CDH Trial severe lung hypoplasia


Patients are currently invited to participate in a clinical trial that looks into the potential added value of treating babies with isolated CDH and severe lung hypoplasia prior to birth.  These babies have an estimated chance of survival around 30 % or less, and the majority of these neonates require oxygen therapy for at least one month after birth, with expectant intrauterine management


We hope that treatment before birth makes the lung grow enough to decrease this risk of postnatal demise and prolonged oxygen needs. The study is based on previous experience with babies with severe diaphragmatic hernia, in which postnatal outcome seems to improve by the prenatal placement of a balloon in the wind-pipe (trachea). This balloon stops lung fluid from flowing from the lung towards the amniotic cavity and produces in this way an increase in pulmonary pressure leading to lung growth. In babies with severe CDH, the prenatal therapy increased postnatal survival and decreased the need for prolonged oxygen administration as compared to a group of historical controls of babies with severe CDH that didn’t undergo fetal surgery.


Whether prenatal tracheal occlusion with a balloon truly improves outcomes in babies with severe pulmonary hypoplasia remains uncertain based on the available evidence. It might be for instance that during the same period neonatal care has improved. Also, even if survival is higher, it might that the babies who were born early (for instance because of rupture of the membranes) have more lung problems. In brief, this apparent beneficial effect of FETO is not at all proven.




Study conditions.


Who can participate?

Who can’t participate?

Mother 18 years or older

Not willing to be undergoing “randomization” (link)

Singleton pregnancy

Twins or more

Written consent

Not able to consent in full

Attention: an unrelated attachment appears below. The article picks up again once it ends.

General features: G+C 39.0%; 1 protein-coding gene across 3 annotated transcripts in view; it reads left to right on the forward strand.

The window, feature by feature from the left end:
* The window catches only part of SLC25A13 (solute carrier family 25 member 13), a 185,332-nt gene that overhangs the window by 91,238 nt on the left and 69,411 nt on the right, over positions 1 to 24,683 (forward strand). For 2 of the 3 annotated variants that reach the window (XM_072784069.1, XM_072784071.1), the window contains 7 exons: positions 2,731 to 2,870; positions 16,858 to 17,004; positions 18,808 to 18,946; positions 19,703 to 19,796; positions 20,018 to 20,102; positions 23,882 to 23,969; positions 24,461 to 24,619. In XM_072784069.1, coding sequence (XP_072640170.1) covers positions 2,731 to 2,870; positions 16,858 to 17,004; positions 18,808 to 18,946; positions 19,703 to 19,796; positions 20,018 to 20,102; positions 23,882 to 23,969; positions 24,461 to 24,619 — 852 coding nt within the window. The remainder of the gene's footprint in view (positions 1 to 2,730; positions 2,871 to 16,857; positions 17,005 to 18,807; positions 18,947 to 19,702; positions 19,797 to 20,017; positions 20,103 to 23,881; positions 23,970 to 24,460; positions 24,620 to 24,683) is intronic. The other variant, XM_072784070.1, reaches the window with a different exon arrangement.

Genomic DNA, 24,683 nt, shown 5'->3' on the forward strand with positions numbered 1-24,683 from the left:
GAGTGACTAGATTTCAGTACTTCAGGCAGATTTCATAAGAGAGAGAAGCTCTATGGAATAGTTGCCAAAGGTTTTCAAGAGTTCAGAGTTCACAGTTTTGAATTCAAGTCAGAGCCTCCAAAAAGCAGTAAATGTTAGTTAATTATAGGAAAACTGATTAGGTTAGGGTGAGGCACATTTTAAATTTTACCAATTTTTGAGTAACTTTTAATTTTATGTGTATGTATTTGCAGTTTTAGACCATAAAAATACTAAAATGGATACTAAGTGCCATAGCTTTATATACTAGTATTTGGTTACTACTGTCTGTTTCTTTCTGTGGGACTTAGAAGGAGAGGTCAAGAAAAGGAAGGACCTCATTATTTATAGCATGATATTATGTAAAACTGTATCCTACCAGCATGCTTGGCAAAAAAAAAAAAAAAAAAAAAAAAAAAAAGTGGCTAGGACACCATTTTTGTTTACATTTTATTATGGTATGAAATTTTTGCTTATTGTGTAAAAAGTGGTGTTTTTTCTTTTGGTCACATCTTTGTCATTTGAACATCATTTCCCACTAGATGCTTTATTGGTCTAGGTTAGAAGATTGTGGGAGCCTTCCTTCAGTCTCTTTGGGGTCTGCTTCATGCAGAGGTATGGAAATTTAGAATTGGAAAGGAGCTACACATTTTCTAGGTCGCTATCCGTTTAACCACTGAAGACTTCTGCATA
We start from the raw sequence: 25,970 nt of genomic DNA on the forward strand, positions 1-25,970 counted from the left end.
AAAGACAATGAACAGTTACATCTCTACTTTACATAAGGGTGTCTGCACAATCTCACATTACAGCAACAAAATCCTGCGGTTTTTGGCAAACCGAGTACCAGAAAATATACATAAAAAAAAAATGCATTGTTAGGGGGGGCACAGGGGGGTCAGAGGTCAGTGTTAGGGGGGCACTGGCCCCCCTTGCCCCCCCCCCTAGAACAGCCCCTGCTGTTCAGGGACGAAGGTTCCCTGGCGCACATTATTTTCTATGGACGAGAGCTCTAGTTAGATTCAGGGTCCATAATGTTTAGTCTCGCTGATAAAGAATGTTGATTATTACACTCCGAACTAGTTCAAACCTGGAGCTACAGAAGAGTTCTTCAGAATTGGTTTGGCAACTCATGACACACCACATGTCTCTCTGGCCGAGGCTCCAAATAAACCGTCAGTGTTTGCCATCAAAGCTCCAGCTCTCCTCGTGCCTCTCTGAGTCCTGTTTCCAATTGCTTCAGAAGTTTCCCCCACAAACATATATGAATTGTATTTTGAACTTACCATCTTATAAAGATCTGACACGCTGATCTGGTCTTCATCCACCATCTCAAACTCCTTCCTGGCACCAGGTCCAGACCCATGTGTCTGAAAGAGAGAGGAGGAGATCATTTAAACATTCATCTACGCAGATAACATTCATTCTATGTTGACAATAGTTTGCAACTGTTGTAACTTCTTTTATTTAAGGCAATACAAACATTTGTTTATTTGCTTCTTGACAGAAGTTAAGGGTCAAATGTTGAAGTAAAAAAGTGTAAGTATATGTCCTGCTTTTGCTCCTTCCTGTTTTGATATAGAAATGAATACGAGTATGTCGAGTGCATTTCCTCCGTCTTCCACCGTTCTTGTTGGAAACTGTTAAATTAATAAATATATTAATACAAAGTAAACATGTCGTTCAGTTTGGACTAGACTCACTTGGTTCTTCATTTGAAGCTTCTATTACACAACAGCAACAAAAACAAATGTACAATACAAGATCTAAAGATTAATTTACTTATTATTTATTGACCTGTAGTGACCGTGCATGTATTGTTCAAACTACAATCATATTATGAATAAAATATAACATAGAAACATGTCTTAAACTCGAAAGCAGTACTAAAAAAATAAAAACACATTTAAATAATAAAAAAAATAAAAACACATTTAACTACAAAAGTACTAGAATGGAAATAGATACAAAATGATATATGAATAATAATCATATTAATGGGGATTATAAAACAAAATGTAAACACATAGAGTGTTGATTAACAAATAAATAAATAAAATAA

Left sided diaphragmatic hernia

Right sided or bilateral diaphragmatic hernia

No associated anomalies and normal chromosomes

Additional problems

Gestation no more than 29 wks and 5 days at randomization

Balloon cannot be placed prior to 29 weeks and 6 days

Severe hypoplasia defined as observed over expected lung area to head circumference <25%

measured at the latest at 29 weeks and 5 days

Moderate hypoplasia

Mild hypoplasia

Acceptance of responsibility to come to FETO center for balloon removal

Maternal diseases or technical limitations making prenatal surgery hazardous or impossible

Cervix longer than 15 mm

Short cervix (<15mm) at randomization


Provided their patient consents, doctors can enter individual patient information on this website. This information will then be screened against the above checklist and an individual prognosis for the patient will be calculated. We will also determine whether the patient is potentially eligible for the trial. Doctors or patients may contact the FETO centers if there is any doubt about eligibility.


Evaluation and enrolment process


Patients who are open to study participation are brought in contact with one of the FETO centers.


The mothers will be asked to consent to be scanned again, mainly to check for the criteria listed above. When these are not met, they will be advised on how the case presents.


When the criteria are met, they will be counseled in length about study participation. This will be done by a team of fetal medicine specialists, and if the patient has not seen a neonatologist and surgeon at her local center yet, or in case of questions, she will have the opportunity to consult with those specialists as well. 


In the counseling process, the consequences of CDH, as described elsewhere will be highlighted (or repeated). The pros and the con’s of participation to this clinical study as well as the (logistic) consequences of prenatal intervention will be discussed. The place where the mother is planned to give birth is a very important part of the prenatal counseling.


If study participation seems a reasonable choice, the mother will be asked to consent for inclusion in the trial. After that, the FETO center will log in onto the study website, where a checklist will be filled out. Only with consent and when all criteria are met, the patient will be officially entered into the study. The mother and fetus will be allocated either to FETO prior to birth, or expectant management prior to birth, both followed by intensive neonatal care following recommended internationally agreed guidelines. In case of therapy prior to birth, a date for balloon insertion and removal will be fixed.


After randomization